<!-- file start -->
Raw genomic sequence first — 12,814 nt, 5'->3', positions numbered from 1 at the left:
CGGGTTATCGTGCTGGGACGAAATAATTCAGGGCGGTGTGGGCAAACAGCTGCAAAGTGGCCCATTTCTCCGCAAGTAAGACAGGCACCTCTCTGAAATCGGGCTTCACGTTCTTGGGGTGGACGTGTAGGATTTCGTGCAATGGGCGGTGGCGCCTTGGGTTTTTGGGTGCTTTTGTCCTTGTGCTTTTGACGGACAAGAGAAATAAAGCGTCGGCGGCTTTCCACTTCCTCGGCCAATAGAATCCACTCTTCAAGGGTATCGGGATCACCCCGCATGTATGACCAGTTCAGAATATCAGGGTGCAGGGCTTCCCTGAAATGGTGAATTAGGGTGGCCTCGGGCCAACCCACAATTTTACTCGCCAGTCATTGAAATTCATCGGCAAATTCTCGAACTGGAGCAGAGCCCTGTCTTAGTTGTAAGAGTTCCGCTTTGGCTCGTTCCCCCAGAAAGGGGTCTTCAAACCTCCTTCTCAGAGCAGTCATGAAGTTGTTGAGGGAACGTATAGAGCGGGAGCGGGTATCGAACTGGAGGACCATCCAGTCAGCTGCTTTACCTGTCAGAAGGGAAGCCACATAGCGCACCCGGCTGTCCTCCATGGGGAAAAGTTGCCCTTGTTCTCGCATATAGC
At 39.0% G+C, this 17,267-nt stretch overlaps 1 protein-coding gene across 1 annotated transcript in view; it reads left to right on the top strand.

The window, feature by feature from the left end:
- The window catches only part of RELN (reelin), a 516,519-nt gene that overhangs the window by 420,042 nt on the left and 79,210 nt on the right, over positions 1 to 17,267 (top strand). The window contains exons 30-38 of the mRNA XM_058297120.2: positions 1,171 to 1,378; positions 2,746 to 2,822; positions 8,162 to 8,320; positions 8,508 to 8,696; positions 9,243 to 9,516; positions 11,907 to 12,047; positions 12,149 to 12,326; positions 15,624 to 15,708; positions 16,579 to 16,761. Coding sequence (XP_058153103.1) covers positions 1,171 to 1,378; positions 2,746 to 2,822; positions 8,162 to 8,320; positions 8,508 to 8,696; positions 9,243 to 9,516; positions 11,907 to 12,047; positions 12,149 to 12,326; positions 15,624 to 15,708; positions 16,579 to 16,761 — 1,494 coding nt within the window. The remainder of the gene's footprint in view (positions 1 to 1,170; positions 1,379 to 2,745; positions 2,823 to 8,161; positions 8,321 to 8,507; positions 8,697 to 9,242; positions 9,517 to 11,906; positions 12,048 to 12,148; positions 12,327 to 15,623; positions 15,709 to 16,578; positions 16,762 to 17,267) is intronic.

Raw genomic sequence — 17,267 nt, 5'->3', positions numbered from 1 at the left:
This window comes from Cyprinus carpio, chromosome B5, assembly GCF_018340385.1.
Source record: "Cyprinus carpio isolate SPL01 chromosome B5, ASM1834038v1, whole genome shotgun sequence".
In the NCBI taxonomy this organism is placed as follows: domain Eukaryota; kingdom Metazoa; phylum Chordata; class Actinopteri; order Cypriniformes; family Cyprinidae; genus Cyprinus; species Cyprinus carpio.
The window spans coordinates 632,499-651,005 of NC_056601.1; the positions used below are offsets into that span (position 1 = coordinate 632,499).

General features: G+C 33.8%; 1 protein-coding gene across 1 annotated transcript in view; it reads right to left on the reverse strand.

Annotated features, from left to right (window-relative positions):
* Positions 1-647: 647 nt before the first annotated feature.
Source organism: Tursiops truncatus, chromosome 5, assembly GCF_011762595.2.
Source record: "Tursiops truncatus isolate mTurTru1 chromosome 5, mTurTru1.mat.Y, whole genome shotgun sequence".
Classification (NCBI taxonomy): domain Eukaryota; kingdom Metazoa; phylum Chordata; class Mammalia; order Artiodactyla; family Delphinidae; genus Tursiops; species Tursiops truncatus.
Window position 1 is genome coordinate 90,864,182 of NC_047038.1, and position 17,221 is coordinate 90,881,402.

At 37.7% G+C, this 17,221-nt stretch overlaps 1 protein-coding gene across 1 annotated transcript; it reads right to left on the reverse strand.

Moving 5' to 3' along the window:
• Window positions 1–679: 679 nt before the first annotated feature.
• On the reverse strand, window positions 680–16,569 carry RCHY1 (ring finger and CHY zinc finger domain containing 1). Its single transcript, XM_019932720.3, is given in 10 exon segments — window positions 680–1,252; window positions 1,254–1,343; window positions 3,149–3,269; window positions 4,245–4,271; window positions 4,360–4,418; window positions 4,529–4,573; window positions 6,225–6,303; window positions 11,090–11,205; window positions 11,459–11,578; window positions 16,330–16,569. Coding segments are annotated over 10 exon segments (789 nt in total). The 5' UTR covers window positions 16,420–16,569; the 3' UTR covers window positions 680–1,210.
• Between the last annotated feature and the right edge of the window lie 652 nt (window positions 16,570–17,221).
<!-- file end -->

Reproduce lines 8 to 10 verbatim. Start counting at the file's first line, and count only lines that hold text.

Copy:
Source record: "Cyprinus carpio isolate SPL01 chromosome B5, ASM1834038v1, whole genome shotgun sequence".
In the NCBI taxonomy this organism is placed as follows: domain Eukaryota; kingdom Metazoa; phylum Chordata; class Actinopteri; order Cypriniformes; family Cyprinidae; genus Cyprinus; species Cyprinus carpio.
The window spans coordinates 632,499-651,005 of NC_056601.1; the positions used below are offsets into that span (position 1 = coordinate 632,499).